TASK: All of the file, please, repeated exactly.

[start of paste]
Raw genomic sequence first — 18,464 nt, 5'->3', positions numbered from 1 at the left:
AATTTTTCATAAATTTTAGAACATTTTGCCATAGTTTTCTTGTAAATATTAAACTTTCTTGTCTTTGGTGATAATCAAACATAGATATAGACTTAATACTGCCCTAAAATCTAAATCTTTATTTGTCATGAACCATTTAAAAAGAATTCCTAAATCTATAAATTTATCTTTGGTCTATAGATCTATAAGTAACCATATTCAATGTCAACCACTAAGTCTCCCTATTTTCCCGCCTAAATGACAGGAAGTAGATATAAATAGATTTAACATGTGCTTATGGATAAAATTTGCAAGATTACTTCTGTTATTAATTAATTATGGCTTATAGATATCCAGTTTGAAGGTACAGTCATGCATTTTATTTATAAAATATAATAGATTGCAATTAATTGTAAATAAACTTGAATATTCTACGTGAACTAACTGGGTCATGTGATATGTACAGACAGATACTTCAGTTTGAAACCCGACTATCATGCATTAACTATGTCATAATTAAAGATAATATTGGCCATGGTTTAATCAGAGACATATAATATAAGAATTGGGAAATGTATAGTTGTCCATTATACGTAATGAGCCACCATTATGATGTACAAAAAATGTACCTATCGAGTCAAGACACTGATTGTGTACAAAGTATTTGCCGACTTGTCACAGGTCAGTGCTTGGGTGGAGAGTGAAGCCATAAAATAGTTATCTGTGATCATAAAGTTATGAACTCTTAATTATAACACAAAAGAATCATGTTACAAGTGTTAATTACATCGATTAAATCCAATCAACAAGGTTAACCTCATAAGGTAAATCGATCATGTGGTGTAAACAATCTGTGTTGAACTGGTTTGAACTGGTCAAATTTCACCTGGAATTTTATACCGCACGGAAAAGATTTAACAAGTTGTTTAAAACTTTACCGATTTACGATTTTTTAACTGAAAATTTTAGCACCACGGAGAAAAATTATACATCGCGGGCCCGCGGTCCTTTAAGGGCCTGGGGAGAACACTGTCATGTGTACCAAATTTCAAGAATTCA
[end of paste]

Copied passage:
Raw genomic sequence first — 18,464 nt, 5'->3', positions numbered from 1 at the left:
AATTTTTCATAAATTTTAGAACATTTTGCCATAGTTTTCTTGTAAATATTAAACTTTCTTGTCTTTGGTGATAATCAAACATAGATATAGACTTAATACTGCCCTAAAATCTAAATCTTTATTTGTCATGAACCATTTAAAAAGAATTCCTAAATCTATAAATTTATCTTTGGTCTATAGATCTATAAGTAACCATATTCAATGTCAACCACTAAGTCTCCCTATTTTCCCGCCTAAATGACAGGAAGTAGATATAAATAGATTTAACATGTGCTTATGGATAAAATTTGCAAGATTACTTCTGTTATTAATTAATTATGGCTTATAGATATCCAGTTTGAAGGTACAGTCATGCATTTTATTTATAAAATATAATAGATTGCAATTAATTGTAAATAAACTTGAATATTCTACGTGAACTAACTGGGTCATGTGATATGTACAGACAGATACTTCAGTTTGAAACCCGACTATCATGCATTAACTATGTCATAATTAAAGATAATATTGGCCATGGTTTAATCAGAGACATATAATATAAGAATTGGGAAATGTATAGTTGTCCATTATACGTAATGAGCCACCATTATGATGTACAAAAAATGTACCTATCGAGTCAAGACACTGATTGTGTACAAAGTATTTGCCGACTTGTCACAGGTCAGTGCTTGGGTGGAGAGTGAAGCCATAAAATAGTTATCTGTGATCATAAAGTTATGAACTCTTAATTATAACACAAAAGAATCATGTTACAAGTGTTAATTACATCGATTAAATCCAATCAACAAGGTTAACCTCATAAGGTAAATCGATCATGTGGTGTAAACAATCTGTGTTGAACTGGTTTGAACTGGTCAAATTTCACCTGGAATTTTATACCGCACGGAAAAGATTTAACAAGTTGTTTAAAACTTTACCGATTTACGATTTTTTAACTGAAAATTTTAGCACCACGGAGAAAAATTATACATCGCGGGCCCGCGGTCCTTTAAGGGCCTGGGGAGAACACTGTCATGTGTACCAAATTTCAAGAATTCA